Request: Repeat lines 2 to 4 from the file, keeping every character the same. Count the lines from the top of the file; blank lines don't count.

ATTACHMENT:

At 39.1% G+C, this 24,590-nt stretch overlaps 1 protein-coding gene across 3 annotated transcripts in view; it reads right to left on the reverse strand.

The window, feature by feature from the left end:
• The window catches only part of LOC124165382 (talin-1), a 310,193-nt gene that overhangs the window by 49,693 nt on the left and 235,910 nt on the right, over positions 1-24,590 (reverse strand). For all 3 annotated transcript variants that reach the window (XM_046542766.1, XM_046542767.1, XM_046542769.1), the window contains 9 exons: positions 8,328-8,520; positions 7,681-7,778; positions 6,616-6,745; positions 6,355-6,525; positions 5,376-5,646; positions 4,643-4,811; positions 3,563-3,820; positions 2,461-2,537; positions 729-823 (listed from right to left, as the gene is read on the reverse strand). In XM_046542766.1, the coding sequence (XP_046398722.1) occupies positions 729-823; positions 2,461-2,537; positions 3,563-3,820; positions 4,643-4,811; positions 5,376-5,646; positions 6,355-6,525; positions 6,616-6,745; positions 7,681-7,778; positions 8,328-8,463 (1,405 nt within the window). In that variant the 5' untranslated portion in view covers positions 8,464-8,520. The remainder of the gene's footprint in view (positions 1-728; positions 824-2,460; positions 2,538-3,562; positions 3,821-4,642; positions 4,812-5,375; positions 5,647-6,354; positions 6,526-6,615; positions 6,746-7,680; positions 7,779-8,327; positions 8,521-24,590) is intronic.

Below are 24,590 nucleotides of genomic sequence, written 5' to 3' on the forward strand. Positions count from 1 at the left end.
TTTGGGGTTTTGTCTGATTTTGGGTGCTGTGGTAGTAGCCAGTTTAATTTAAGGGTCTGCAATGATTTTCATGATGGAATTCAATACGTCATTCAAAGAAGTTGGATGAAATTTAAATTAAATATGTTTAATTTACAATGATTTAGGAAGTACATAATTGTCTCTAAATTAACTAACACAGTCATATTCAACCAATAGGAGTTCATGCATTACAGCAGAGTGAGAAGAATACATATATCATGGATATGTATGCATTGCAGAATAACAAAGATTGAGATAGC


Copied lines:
The window, feature by feature from the left end:
• The window catches only part of LOC124165382 (talin-1), a 310,193-nt gene that overhangs the window by 49,693 nt on the left and 235,910 nt on the right, over positions 1-24,590 (reverse strand). For all 3 annotated transcript variants that reach the window (XM_046542766.1, XM_046542767.1, XM_046542769.1), the window contains 9 exons: positions 8,328-8,520; positions 7,681-7,778; positions 6,616-6,745; positions 6,355-6,525; positions 5,376-5,646; positions 4,643-4,811; positions 3,563-3,820; positions 2,461-2,537; positions 729-823 (listed from right to left, as the gene is read on the reverse strand). In XM_046542766.1, the coding sequence (XP_046398722.1) occupies positions 729-823; positions 2,461-2,537; positions 3,563-3,820; positions 4,643-4,811; positions 5,376-5,646; positions 6,355-6,525; positions 6,616-6,745; positions 7,681-7,778; positions 8,328-8,463 (1,405 nt within the window). In that variant the 5' untranslated portion in view covers positions 8,464-8,520. The remainder of the gene's footprint in view (positions 1-728; positions 824-2,460; positions 2,538-3,562; positions 3,821-4,642; positions 4,812-5,375; positions 5,647-6,354; positions 6,526-6,615; positions 6,746-7,680; positions 7,779-8,327; positions 8,521-24,590) is intronic.

Below are 24,590 nucleotides of genomic sequence, written 5' to 3' on the forward strand. Positions count from 1 at the left end.